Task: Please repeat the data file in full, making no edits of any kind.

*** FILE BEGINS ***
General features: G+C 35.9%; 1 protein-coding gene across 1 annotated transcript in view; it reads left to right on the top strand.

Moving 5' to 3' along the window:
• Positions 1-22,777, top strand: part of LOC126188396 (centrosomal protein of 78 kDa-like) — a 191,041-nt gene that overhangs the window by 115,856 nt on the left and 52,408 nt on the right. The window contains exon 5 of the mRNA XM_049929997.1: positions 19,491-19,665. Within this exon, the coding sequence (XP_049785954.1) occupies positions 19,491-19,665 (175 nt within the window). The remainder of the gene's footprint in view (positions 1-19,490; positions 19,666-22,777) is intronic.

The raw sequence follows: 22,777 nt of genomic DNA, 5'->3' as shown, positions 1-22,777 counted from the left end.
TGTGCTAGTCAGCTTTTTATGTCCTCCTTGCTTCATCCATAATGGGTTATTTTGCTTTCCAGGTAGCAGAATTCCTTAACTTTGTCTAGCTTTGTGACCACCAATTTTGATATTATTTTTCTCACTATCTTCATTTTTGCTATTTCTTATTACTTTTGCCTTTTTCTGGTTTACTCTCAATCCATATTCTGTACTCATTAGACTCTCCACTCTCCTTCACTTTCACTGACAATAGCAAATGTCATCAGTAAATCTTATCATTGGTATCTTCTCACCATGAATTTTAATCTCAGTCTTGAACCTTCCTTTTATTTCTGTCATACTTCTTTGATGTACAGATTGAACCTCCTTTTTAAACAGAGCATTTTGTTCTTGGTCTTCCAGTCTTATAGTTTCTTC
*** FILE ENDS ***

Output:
General features: G+C 35.9%; 1 protein-coding gene across 1 annotated transcript in view; it reads left to right on the top strand.

Moving 5' to 3' along the window:
• Positions 1-22,777, top strand: part of LOC126188396 (centrosomal protein of 78 kDa-like) — a 191,041-nt gene that overhangs the window by 115,856 nt on the left and 52,408 nt on the right. The window contains exon 5 of the mRNA XM_049929997.1: positions 19,491-19,665. Within this exon, the coding sequence (XP_049785954.1) occupies positions 19,491-19,665 (175 nt within the window). The remainder of the gene's footprint in view (positions 1-19,490; positions 19,666-22,777) is intronic.

The raw sequence follows: 22,777 nt of genomic DNA, 5'->3' as shown, positions 1-22,777 counted from the left end.
TGTGCTAGTCAGCTTTTTATGTCCTCCTTGCTTCATCCATAATGGGTTATTTTGCTTTCCAGGTAGCAGAATTCCTTAACTTTGTCTAGCTTTGTGACCACCAATTTTGATATTATTTTTCTCACTATCTTCATTTTTGCTATTTCTTATTACTTTTGCCTTTTTCTGGTTTACTCTCAATCCATATTCTGTACTCATTAGACTCTCCACTCTCCTTCACTTTCACTGACAATAGCAAATGTCATCAGTAAATCTTATCATTGGTATCTTCTCACCATGAATTTTAATCTCAGTCTTGAACCTTCCTTTTATTTCTGTCATACTTCTTTGATGTACAGATTGAACCTCCTTTTTAAACAGAGCATTTTGTTCTTGGTCTTCCAGTCTTATAGTTTCTTC